Establishing a certificated puna kōhungahunga (Māori language playgroup)

"Te piko o te māhuri Tera te tipu o te rakau - The bow in the branch is indicative of how the tree will grow."

'Establishing a Certificated Puna Kōhungahunga' is a guide for whānau who want to set up a puna kōhungahunga.

Ministry of Education staff are available to work with whānau to set up a puna kōhungahunga and to get certification. Their focus is on quality early childhood education programmes for children.

If you are interested in setting up a certificated puna kōhungahunga contact your local Ministry of Education office. 

Licensing Criteria Cover

More about certification

  • Does the venue meet the certification criteria?
    • Before you sign an agreement you need to make sure the building meets the certification criteria:

      • Toilets – Are these clean, tidy and easy to get to, with hand-washing facilities?
      • Kitchen – Is it easy for adults to get to? Does it have a fridge, microwave, and crockery?
      • Heating and ventilation – Is there suitable heating? Is it safe and out of reach of tamariki? Is there good air flow? There need to be doors and windows to allow air to flow through easily.
      • Outdoor area – If there is an outdoor area for tamariki to play, does it have safe structures and suitable fencing so tamariki can be safe? If there is no outdoor area you will need to think about how the group will provide physically active play opportunities.
      • Furniture – Are the chairs, couches, tables comfortable for whānau and tamariki?
  • Are the equipment and resources suitable?
    • Choose equipment and resources that are both fun and educational. If you decide to create your own resources, or buy equipment you should check:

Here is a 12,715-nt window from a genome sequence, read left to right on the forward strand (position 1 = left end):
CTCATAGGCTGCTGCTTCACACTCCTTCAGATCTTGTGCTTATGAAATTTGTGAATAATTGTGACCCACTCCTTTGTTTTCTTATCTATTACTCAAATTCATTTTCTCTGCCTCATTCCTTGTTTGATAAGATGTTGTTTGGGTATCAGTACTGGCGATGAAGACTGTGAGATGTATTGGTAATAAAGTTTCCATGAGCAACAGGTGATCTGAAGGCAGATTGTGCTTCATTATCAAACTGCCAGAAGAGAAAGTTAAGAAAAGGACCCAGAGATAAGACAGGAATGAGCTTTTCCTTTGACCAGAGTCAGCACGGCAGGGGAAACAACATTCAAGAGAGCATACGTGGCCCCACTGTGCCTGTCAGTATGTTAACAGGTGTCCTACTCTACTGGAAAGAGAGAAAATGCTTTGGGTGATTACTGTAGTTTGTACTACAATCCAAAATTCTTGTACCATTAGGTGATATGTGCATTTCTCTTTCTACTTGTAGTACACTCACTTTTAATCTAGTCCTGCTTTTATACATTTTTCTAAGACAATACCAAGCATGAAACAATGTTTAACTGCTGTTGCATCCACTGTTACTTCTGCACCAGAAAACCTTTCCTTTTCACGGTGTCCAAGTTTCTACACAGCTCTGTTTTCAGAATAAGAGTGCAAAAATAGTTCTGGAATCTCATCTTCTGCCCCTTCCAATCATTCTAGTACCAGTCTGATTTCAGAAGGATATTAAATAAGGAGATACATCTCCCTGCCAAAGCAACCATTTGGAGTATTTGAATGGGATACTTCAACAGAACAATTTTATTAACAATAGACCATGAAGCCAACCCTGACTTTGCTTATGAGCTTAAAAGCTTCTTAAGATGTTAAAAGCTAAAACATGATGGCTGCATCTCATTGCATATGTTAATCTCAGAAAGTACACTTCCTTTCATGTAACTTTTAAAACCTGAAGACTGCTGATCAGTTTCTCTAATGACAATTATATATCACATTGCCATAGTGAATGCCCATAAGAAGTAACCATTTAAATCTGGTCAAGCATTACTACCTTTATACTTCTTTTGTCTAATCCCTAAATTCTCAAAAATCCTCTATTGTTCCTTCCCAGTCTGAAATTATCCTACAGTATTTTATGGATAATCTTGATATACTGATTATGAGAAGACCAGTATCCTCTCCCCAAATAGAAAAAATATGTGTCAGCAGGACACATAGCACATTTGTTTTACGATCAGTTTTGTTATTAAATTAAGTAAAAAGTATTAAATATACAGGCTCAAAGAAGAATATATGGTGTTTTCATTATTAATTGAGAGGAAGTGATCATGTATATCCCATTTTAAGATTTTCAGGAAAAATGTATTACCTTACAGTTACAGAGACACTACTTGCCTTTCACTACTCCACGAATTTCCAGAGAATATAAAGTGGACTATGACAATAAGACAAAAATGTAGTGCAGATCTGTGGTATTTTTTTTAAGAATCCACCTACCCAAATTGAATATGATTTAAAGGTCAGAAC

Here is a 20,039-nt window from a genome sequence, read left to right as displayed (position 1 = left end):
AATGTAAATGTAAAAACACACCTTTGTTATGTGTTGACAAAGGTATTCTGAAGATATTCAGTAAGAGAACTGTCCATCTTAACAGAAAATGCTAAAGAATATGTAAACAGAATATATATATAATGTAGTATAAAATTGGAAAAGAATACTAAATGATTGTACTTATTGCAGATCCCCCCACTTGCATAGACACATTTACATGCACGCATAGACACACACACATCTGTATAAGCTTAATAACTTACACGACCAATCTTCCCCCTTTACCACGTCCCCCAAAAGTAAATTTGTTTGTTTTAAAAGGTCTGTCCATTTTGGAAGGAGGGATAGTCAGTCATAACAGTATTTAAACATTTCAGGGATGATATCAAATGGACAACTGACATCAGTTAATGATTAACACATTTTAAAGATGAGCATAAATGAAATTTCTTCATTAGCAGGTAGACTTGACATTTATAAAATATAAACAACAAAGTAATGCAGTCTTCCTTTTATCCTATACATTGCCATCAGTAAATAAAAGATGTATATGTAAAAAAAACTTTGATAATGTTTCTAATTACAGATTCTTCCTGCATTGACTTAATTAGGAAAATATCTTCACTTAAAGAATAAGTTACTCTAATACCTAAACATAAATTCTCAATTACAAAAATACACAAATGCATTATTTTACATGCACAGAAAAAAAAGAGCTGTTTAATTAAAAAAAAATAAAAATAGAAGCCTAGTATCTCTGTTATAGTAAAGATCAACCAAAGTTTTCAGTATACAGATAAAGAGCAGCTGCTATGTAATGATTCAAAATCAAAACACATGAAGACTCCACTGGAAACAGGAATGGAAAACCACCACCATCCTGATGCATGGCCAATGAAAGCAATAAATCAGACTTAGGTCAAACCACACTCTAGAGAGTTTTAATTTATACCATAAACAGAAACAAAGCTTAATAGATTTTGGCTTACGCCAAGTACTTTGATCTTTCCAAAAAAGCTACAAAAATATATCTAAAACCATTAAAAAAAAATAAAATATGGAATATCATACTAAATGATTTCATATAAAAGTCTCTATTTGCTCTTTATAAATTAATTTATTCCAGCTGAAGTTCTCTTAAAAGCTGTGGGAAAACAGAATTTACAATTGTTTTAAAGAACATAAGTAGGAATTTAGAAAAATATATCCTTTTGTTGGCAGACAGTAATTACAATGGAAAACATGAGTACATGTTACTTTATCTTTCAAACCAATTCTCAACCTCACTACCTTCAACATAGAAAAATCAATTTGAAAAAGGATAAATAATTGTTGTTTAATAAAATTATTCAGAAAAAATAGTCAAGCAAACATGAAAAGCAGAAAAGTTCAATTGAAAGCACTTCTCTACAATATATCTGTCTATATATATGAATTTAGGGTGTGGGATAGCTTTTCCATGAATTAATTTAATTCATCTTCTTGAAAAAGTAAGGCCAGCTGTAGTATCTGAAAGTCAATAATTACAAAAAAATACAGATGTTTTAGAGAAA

• Is it safe for tamariki to use?
      • Is it appealing to tamariki?
      • Does it reflect children’s everyday lives and also provide new opportunities and challenges?
      • Can it be used imaginatively and in different ways?
      • Is it large and strong enough not to be broken off or swallowed?
      • Is it durable, washable and hygienic?

      These can include natural and recyclable resources that are free, and homemade resources which can be both effective and cheap. Some businesses e.g. signwriters, carpenters or material shops have offcuts that could be useful.

      Storing your equipment can be an issue if you share your premises with other groups. You will need to think about whether there is enough space to store the equipment, and if it is secure.

      For advice about equipment contact staff at your local Ministry of Education office.

  • Does our education programme follow the Ministry’s curriculum?
    • The curriculum for playgroups and ngā puna kōhungahunga is based on 4 principles and 5 strands from Te Whāriki and can be found in the booklet 'Certification Criteria for Playgroups 2008'.

      The four principles from Te Whāriki are:

      1. Whakamana – empower tamariki to learn and grow by encouraging and allowing them to make choices and take responsibility for their own learning.
      2. Kotahitanga – reflect the holistic way that tamariki learn and grow by recognising that all learning is interwoven and happens through relevant and meaningful experiences.
      3. Whānau Tangata – include and involve the whānau and local community by respecting differing viewpoints and encouraging whānau and community participation.
      4. Ngā Hononga – recognise that tamariki learn through interacting with the people, places and things in their environments by providing a wide and interesting range of people, places and things for tamariki to be with.